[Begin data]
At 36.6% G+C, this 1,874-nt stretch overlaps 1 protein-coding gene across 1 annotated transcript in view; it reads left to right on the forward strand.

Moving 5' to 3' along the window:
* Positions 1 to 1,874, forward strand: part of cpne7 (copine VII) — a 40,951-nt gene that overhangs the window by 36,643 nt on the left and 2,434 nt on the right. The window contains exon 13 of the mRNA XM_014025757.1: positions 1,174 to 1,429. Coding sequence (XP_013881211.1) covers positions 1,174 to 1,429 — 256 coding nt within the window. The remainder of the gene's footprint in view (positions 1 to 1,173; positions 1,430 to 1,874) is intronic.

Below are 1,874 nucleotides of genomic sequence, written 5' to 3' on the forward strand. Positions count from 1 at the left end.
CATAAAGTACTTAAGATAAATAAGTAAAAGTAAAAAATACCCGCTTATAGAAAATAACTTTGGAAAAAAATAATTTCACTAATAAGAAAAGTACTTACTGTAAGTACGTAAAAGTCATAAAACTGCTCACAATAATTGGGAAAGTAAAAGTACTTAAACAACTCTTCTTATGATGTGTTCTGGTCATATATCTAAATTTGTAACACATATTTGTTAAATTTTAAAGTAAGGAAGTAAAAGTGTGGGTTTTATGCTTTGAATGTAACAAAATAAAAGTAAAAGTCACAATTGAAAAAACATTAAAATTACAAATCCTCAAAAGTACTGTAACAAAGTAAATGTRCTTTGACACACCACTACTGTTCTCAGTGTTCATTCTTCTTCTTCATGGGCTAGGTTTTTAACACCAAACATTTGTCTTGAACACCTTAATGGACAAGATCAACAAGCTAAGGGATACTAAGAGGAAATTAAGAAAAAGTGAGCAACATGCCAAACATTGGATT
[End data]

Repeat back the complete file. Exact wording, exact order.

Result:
At 36.6% G+C, this 1,874-nt stretch overlaps 1 protein-coding gene across 1 annotated transcript in view; it reads left to right on the forward strand.

Moving 5' to 3' along the window:
* Positions 1 to 1,874, forward strand: part of cpne7 (copine VII) — a 40,951-nt gene that overhangs the window by 36,643 nt on the left and 2,434 nt on the right. The window contains exon 13 of the mRNA XM_014025757.1: positions 1,174 to 1,429. Coding sequence (XP_013881211.1) covers positions 1,174 to 1,429 — 256 coding nt within the window. The remainder of the gene's footprint in view (positions 1 to 1,173; positions 1,430 to 1,874) is intronic.

Below are 1,874 nucleotides of genomic sequence, written 5' to 3' on the forward strand. Positions count from 1 at the left end.
CATAAAGTACTTAAGATAAATAAGTAAAAGTAAAAAATACCCGCTTATAGAAAATAACTTTGGAAAAAAATAATTTCACTAATAAGAAAAGTACTTACTGTAAGTACGTAAAAGTCATAAAACTGCTCACAATAATTGGGAAAGTAAAAGTACTTAAACAACTCTTCTTATGATGTGTTCTGGTCATATATCTAAATTTGTAACACATATTTGTTAAATTTTAAAGTAAGGAAGTAAAAGTGTGGGTTTTATGCTTTGAATGTAACAAAATAAAAGTAAAAGTCACAATTGAAAAAACATTAAAATTACAAATCCTCAAAAGTACTGTAACAAAGTAAATGTRCTTTGACACACCACTACTGTTCTCAGTGTTCATTCTTCTTCTTCATGGGCTAGGTTTTTAACACCAAACATTTGTCTTGAACACCTTAATGGACAAGATCAACAAGCTAAGGGATACTAAGAGGAAATTAAGAAAAAGTGAGCAACATGCCAAACATTGGATT